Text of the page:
Ladies, I won’t claim to know your pain, but I love adventure sports as much as you do. I have been rock climbing for a decade, among other sports such as whitewater rafting and skydiving. So, I can understand if you don’t wanna give up the adrenaline rush as long as it doesn’t put your baby in harm’s way.
Ideally, all pregnant women should do a certain amount of exercise daily to keep themselves and their babies healthy. And this, like most things in life, depends on every individual’s prevailing health condition.
Women with a low-risk pregnancy are advised to exercise 20-30 minutes every day. Likewise, female athletes are allowed to continue MOST of their routine training in the beginning because their bodies are accustomed to the workout. Inactive women are instead asked to slowly and steadily build their exercise regime.
Another important factor is the nature of the exercise or adventure sport. For example, sports like downhill skiing or water skiing aren’t suitable. As your baby grows, your center of gravity will shift, and you’re more likely to lose your balance.
DISCLAIMER: This article is for informational purposes only. Please do not use it as a substitute for professional medical advice, diagnosis, or treatment. Never disregard professional medical advice or delay in seeking it because of something you have read in this article. You should consult everything with your primary health care provider, obstetrician, and gynecologist.
So, what are the sports you can do? Let’s find out.
What adventure sports can you do when you’re pregnant?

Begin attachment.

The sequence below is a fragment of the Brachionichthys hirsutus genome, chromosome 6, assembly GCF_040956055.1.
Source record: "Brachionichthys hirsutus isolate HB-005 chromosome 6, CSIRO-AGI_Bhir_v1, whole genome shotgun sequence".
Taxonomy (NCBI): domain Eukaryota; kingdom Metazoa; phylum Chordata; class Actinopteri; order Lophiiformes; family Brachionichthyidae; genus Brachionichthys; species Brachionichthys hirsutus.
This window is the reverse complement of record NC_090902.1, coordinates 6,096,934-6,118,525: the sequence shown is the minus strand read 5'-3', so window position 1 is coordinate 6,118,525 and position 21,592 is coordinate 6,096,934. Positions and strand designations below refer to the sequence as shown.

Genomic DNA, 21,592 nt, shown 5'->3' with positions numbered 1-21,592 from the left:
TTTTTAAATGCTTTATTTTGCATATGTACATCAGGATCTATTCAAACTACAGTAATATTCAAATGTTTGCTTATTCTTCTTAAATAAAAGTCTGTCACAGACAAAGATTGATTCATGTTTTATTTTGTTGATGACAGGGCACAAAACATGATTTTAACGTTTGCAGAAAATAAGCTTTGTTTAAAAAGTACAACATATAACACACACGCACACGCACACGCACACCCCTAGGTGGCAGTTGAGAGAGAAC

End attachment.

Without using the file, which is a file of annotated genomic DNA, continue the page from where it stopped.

Keep in mind that the allowability of most sports will shift as you go into the later stages of pregnancy. For example, cycling is generally considered okay in the early stages of pregnancy if you’re accustomed to biking. However, newcomers are discouraged to avoid unnecessary falls and miscarriages.
But, even for experienced bikers, cycling on the road is highly discouraged after the second trimester (after 24 weeks). At that point, most OB-GYNs recommend an exercise bike.
Here are some low-risk adventure activities you can do during pregnancy:
- Go on a hike.
- Go for a swim.
- Go paddleboarding with a partner.
- Go camping in a controlled environment.
1. Can you rock climb while pregnant?
Pregnant women can rock climb during the first and second trimester (sometimes even third), provided that you were an avid climber before pregnancy. Likewise, women new to climbing are advised against rock climbing since their bodies lack stamina, core, and muscle strength.
Sure, the primary climbing goals will essentially differ since you’ll be climbing off of your existing strength to keep the body happy and healthy as opposed to “pushing your limits” to build further strength.
Even then, many doctors will advise against rock climbing, given the intensity of the high-risk activity. Women gain almost 30 pounds on average during pregnancy which can throw even experienced climbers off balance.